Checkered Past

A college professor belonged to a local band named Checkered Past.  Being the curious sort that I am, I went to find out what that phrase actually meant.  I learned the basic meaning refers to someone who’s had bouts of doing good and bad things in their past.  Ok.  That wasn’t good enough for me.  I dug deeper.  A little more specificity came when I found a website defining the phrase as, “A checkered history means that the history of someone or something is partly good (white) and partly bad (black), like the alternating black and white squares on a checker board.  Ok.  I understand checkers (and chess, which is what would come to my mind to such a phrase) are games that have been around for centuries, so this definition made a bit more sense.  But I was still not satisfied, so I dug deeper still: I found the origin of the phrase, which meant “marked by dubious episodes; suspect in character or quality,” came around 1350–1400, from the Middle English.  I like Middle English.  Methinks I can wrap my head around this.

Who has NOT had dubious character episodes in their past?  Hell, I was a teenager once.  As was everyone I know. Many people never stopped being a teenager, regardless of how old they are now, but that’s a story for another post.  My question is this: at what point does one’s normal life of ups and downs, thrill-seeking, risk-taking, reckless youth, and everything else that goes with coming of age turn into “dubious character” to the extent that one becomes labeled as having a checkered past?  And how exactly is that label derogatory?  It’s similar to psychologist’s saying that Type A personality is a “condition” that needs to be fixed.  That competitiveness and impatience for unnecessary obstacles is something that needs to be weaned out of a person’s psyche.  Why, so nobody will argue when they ask us all to drink the Kook-Aid?  Right.  I saw Logan’s Run.  And “The Wicker Man.”  I know what can happen when an entire society succumbs to “groupthink” and nobody thinks to ask questions.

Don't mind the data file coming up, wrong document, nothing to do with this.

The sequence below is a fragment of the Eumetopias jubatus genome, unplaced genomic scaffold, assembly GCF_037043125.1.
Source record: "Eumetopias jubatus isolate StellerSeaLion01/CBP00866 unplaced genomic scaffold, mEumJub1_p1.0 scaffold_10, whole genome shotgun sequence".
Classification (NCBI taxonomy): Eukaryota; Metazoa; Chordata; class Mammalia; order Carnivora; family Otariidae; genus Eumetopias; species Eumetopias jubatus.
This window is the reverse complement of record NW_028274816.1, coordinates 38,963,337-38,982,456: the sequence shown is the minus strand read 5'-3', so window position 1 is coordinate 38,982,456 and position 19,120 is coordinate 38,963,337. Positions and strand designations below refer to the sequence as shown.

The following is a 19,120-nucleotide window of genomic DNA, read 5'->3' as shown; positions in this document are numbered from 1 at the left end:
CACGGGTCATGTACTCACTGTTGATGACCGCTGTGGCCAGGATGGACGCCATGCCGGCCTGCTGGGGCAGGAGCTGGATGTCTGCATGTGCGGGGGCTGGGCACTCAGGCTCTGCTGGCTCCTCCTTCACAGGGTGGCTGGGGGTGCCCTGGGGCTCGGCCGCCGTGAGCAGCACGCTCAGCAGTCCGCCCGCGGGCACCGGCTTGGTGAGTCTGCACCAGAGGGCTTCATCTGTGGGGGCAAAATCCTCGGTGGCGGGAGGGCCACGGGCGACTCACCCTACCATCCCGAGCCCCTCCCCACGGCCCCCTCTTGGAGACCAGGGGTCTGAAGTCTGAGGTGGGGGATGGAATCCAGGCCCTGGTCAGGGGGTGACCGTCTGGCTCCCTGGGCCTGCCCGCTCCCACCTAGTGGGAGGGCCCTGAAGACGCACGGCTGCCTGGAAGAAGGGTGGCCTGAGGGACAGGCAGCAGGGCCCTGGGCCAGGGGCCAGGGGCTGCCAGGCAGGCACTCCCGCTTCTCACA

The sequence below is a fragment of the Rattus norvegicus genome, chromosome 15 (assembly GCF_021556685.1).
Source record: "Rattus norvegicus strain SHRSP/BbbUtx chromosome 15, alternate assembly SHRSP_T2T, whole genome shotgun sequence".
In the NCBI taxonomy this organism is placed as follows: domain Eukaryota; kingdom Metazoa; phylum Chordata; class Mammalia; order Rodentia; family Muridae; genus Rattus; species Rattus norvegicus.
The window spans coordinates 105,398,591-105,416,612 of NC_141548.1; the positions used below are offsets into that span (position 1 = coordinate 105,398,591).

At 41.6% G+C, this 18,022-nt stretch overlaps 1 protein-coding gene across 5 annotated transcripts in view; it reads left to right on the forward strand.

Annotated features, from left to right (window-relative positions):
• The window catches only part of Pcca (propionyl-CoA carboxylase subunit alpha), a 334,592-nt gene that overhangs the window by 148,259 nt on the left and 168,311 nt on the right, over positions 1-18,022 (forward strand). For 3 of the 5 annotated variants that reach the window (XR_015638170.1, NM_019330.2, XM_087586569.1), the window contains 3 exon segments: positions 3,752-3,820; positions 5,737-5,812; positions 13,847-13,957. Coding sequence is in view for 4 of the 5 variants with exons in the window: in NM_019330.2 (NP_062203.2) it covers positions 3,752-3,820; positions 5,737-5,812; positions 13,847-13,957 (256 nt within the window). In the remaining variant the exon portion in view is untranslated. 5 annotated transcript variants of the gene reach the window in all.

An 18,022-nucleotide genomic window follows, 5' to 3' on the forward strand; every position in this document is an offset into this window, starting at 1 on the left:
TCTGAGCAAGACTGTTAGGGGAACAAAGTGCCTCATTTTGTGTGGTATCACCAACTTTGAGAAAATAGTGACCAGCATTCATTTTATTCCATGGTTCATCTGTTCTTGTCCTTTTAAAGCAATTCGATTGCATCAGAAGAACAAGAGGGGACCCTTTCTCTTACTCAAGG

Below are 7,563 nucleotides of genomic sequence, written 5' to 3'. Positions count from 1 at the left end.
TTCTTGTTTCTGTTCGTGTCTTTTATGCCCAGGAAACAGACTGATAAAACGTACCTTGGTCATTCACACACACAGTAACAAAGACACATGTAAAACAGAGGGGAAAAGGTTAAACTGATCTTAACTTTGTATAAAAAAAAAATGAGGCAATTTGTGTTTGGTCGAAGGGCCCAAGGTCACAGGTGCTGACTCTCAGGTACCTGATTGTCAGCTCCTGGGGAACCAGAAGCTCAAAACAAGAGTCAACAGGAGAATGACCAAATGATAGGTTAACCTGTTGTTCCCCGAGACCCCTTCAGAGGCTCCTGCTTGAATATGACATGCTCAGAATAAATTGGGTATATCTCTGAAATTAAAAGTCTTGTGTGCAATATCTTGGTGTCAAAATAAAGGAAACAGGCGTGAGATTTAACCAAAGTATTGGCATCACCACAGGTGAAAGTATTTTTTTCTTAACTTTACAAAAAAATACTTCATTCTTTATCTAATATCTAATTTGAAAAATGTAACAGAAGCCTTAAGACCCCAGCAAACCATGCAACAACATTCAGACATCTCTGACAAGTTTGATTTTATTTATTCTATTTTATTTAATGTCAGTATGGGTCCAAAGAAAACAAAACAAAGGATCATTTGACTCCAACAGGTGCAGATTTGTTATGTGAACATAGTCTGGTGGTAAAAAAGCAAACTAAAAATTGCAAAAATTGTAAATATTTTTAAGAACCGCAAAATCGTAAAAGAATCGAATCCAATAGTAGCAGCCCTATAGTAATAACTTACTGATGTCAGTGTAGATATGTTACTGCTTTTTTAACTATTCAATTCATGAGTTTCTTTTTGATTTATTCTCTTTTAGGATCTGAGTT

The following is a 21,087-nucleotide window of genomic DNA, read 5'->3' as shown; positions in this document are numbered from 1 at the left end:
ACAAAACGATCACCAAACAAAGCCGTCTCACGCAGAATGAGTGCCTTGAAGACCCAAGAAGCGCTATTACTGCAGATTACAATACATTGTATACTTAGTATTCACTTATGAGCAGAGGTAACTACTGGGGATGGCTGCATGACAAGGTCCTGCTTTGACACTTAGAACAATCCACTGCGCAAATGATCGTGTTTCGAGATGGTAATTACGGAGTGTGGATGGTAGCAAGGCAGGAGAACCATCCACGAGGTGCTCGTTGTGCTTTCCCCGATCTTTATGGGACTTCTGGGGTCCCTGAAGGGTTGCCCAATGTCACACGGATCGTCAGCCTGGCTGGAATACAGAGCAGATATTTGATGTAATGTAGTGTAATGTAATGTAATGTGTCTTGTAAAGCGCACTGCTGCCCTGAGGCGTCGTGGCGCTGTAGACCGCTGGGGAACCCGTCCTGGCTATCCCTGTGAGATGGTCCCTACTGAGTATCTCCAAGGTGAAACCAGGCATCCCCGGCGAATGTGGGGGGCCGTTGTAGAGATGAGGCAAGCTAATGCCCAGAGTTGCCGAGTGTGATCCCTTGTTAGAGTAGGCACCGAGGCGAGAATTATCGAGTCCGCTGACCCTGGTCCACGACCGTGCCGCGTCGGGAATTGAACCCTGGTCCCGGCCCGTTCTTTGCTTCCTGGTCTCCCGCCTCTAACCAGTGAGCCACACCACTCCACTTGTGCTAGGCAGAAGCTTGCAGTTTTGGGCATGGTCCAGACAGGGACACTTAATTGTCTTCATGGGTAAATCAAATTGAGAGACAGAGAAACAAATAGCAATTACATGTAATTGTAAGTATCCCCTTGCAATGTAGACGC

I’ll take my checkered past and my Type A personality and be just fine, thank you very much.

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